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Albie Sachs

Constitutional Court of South Africa

I was doing fascinating, interesting work. I was working on a new bill of rights, why we needed a bill of rights in a free South Africa. And there was a lot of opposition from very progressive, very bright, young black students to a bill of rights. They saw it as a "bill of whites." That the bill of rights was there to be opposed to democracy. "Once we get the vote, we won't be able to do anything because our hands will be tied by provisions in the constitution that will insure that all the property " and by law the whites owned 87 percent of the surface area of South Africa. But "By law they would be able to hang on to 87 percent of the surface area through a bill of rights. They would constitutionalize apartheid." And I had to explain -- and under Oliver Tambo's leadership I was given the authority and the responsibility of doing that -- "The bill of rights can be emancipatory, a progressive bill of rights that includes social economic rights, that allows for transformation and change under conditions of equality and fairness is part of a bill of rights. We mustn't allow extremely conservative, ultra-conservative people to write the bill of rights and tie our hands and make the constitution an unpopular document in our country. We must insure that the terms of the bill of rights recognize the rights of everybody, and especially the rights of the dispossessed, the marginalized, the poor, the women suffering under patriarchal domination, the children who have no rights at all, people dispossessed of their land, workers trying to get a decent job with a decent wage. They are all part and parcel of the bill of rights project, as well as people who invest who want their investments protected, who want to insure that there is a rule of law if there should be any economic transformation." So we were debating all these questions while we were in exile, and it meant we were ready. We were ready when the day came.
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Albie Sachs

Constitutional Court of South Africa

We had a very industrious team. We worked day and night, day and night. We'd lived everywhere in the world. We'd lived in the United States and Canada. We'd lived in East Germany and West Germany. We'd lived in Cuba and we'd lived in the Argentine. We'd lived all over Europe, all over Africa. We didn't have to study textbooks to know about political systems. We had to remember our lives in the Soviet Union. We'd seen advantages and disadvantages of different systems, and we had a very, very powerful negotiating team. And in the end, I think it's fair to say all the main elements of our constitutional order derived their strength from the wisdom of the leadership of the ANC in wanting a constitution that would embrace everybody, and that was the vision of Oliver Tambo. He'd always had that. He'd always had the vision of the Freedom Charter, an open, pluralistic, democratic society where people could say their say. They could agree to disagree, as long as they agreed on certain basic fundamentals. No human being was more important than any other human being, that everybody had to be looked at with equal respect and concern. That was foundational, and that was our answer to the idea of the whites having special reserved seats and veto powers which would have been a disaster in South Africa. Whites had to be people like everybody else, with the same rights, responsibilities and duties. The same concerns, anxieties, hopes for their children, whatever it might be. Fully respected, but not somehow a specially protected group in our society. We fought hard for that, and we won that in the new constitution order.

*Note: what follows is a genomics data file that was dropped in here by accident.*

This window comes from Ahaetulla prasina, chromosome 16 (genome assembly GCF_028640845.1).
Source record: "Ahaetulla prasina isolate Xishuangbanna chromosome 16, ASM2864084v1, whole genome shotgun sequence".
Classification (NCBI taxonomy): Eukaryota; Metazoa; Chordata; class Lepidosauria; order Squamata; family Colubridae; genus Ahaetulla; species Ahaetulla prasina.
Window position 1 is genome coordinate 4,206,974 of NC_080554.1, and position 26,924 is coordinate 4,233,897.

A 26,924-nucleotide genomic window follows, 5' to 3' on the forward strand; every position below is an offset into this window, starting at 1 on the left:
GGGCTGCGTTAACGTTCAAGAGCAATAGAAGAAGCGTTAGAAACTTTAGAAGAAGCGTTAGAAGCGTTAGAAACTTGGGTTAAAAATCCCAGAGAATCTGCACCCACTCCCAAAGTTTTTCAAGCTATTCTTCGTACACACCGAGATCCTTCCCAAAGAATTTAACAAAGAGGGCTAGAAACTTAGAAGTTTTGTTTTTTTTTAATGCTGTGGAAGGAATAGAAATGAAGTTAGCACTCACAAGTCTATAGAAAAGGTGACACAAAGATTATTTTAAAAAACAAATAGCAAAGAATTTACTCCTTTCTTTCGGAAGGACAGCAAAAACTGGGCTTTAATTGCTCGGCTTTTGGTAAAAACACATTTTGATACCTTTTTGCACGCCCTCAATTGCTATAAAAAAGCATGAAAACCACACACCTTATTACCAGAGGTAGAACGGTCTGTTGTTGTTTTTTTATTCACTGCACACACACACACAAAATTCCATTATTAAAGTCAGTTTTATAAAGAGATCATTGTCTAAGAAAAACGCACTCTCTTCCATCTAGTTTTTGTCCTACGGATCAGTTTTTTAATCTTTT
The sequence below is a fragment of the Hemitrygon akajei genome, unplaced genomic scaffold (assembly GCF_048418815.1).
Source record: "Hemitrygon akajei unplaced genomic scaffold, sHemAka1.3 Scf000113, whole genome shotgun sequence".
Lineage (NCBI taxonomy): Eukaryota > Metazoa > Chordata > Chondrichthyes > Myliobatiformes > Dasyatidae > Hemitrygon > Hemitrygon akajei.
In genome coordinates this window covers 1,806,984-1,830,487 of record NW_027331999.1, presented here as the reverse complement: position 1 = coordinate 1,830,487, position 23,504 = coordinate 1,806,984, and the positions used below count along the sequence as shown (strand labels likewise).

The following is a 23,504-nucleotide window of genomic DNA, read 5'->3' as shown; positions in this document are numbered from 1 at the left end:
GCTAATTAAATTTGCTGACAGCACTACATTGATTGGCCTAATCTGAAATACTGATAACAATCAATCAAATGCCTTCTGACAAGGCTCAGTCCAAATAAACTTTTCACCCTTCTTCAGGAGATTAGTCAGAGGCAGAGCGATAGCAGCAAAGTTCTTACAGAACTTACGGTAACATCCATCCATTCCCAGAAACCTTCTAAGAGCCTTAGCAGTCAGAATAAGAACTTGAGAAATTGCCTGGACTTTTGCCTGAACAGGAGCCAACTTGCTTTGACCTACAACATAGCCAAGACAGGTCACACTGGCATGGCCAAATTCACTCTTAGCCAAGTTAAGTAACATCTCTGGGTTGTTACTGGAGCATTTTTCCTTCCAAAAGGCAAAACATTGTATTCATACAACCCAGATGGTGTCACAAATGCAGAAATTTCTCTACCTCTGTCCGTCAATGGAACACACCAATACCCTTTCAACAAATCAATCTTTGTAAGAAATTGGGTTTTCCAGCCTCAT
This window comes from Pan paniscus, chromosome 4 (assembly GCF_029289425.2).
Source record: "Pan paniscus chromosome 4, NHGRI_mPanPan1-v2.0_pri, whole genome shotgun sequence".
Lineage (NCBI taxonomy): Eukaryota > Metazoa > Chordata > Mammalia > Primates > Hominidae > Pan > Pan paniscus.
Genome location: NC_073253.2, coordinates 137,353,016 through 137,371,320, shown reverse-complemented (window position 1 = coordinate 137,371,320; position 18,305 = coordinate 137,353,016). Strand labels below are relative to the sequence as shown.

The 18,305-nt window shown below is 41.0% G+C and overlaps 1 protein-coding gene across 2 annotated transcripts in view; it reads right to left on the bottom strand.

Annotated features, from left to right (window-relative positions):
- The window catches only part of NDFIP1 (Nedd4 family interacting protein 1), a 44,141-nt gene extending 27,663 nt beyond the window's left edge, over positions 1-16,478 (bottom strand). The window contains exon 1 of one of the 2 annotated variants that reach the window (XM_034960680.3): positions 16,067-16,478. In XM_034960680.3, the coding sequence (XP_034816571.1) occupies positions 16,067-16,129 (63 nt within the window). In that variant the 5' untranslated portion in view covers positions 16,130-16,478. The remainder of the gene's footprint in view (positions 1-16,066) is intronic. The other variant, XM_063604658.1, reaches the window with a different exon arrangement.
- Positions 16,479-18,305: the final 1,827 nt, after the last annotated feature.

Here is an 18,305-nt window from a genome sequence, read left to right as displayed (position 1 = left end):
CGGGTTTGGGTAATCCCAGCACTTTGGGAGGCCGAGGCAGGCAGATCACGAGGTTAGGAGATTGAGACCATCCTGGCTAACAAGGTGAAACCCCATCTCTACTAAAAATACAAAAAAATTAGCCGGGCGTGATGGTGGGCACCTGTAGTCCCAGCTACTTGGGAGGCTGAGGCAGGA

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Jonas Salk

Developer of Polio Vaccine

In some instances, anti-semitism played a role. I always realized that was always a factor. In fact, I almost didn't get into medical school because of quotas at that time. So, I was prepared for other eventualities. I was already prepared to go to graduate school to study endocrinology, for example, if I had not gone into medical school. It becomes necessary to be prepared for alternative paths. There may be a greater opportunity when something is denied.
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Jonas Salk

Developer of Polio Vaccine

Reason alone will not serve. Intuition alone can be improved by reason, but reason alone without intuition can easily lead the wrong way. The both are necessary. The way I like to put it is that I might have an intuition about something, I send it over to the reason department. Then after I've checked it out in the reason department, I send it back to the intuition department to make sure that it's still all right. For myself, that's how my mind works, and that's how I work. That's why I think that there is both an art and a science to what we do. The art of science is as important as so-called technical science. You need both. It's this combination that must be recognized and acknowledged and valued.
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Fritz Scholder

Native American Artist

They were nice enough, but they didn't know what art was. I did finally, accidentally, bump into a "professional artist" -- quotations -- an Indian artist, Oscar Howe -- in Pierre, South Dakota. A full-blooded Sioux, who had gone to Europe because of the war, found out about "modern art" -- quotations -- and it really messed up his mind in a way, but he did come away doing Indian subjects in a cubist style. I realized that art is very serious from him. After he would talk to us -- and he wasn't really a teacher, he just happened to be at the Pierre High School -- he'd have a place in the corner where he'd go and then paint his own paintings. So I would go and just watch, and I saw that it was very serious.
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